Imagine Bernd & Hilla Becher had decided to create a typology of found photos. This project, if it existed, might be similar to the work of Joachim Schmid, a Berlin-based artist who has created over the past 25 years a relentless catalog of vernacular photography. Yerba Buena Center for the Arts in San Francisco is presenting a retrospective of his work now through October.
Schmid doesn’t just catalog, he re-interprets. His “Pictures from the Streets” series is his longest running work, starting in 1982 and continuing into the present. These are literally found photos. Schmid walks the streets of different cities, scavenging for lost or discarded photos, hovering around photo booths where he finds rejected images, often torn into little pieces and thrown in the trash. He then mounts these banal images on poster board—ID photos, vacation snaps, poorly cropped or badly developed prints—and asks the viewer to see all of these documents together as an archive of our everyday lives, the moments considered too insignificant, lacking emotional import. Gathered together they gain force.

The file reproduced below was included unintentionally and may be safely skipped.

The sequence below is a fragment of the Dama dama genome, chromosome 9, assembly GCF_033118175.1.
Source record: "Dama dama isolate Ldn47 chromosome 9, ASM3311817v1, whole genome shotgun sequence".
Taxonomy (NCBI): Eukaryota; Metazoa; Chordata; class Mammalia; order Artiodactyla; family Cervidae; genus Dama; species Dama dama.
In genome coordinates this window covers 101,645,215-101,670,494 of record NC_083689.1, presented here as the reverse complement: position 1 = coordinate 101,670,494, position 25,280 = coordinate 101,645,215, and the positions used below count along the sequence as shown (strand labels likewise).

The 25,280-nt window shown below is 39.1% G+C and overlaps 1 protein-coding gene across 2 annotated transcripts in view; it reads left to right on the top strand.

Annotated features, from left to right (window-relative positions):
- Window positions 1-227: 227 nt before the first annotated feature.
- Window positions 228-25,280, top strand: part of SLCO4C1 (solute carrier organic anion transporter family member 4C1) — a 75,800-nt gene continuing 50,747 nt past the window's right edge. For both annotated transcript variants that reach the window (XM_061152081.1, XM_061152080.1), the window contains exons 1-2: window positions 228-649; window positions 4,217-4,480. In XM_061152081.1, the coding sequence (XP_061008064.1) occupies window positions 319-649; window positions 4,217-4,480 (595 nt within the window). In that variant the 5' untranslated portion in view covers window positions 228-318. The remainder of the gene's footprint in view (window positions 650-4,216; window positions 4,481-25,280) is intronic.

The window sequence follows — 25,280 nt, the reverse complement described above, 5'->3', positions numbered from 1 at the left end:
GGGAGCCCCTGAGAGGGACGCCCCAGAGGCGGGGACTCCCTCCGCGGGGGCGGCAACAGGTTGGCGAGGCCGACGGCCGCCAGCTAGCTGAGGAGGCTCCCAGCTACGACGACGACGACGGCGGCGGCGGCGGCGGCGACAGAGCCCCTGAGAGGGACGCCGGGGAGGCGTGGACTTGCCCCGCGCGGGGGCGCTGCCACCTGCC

The photos I was drawn to the most were the reconstructed images where a user had torn it up and discarded it. Schmid rebuilds the image into a jigsaw puzzle often with a piece or two missing which fills it even more with a sense of melancholy.
“Photogenetic Drafts” comes from a stash of discarded negatives from a photographer’s portrait studio. The film had been destroyed, cut in half, but Schmid rescued it, reprinting the negatives in mismatched pairs. He creates odd mutations, juxtaposing one half of a matronly woman with another half of a young schoolgirl or a bearded man with a boy in a sweater.
Another series, “Statics,” was born out of the boxes and boxes of photos that Schmid had found but didn’t use. He put them through a shredder then carefully laid these thin strips down side by side, building eye-popping mosaics of color.
The German art publisher, Steidl, has published a monograph to coincide with the show.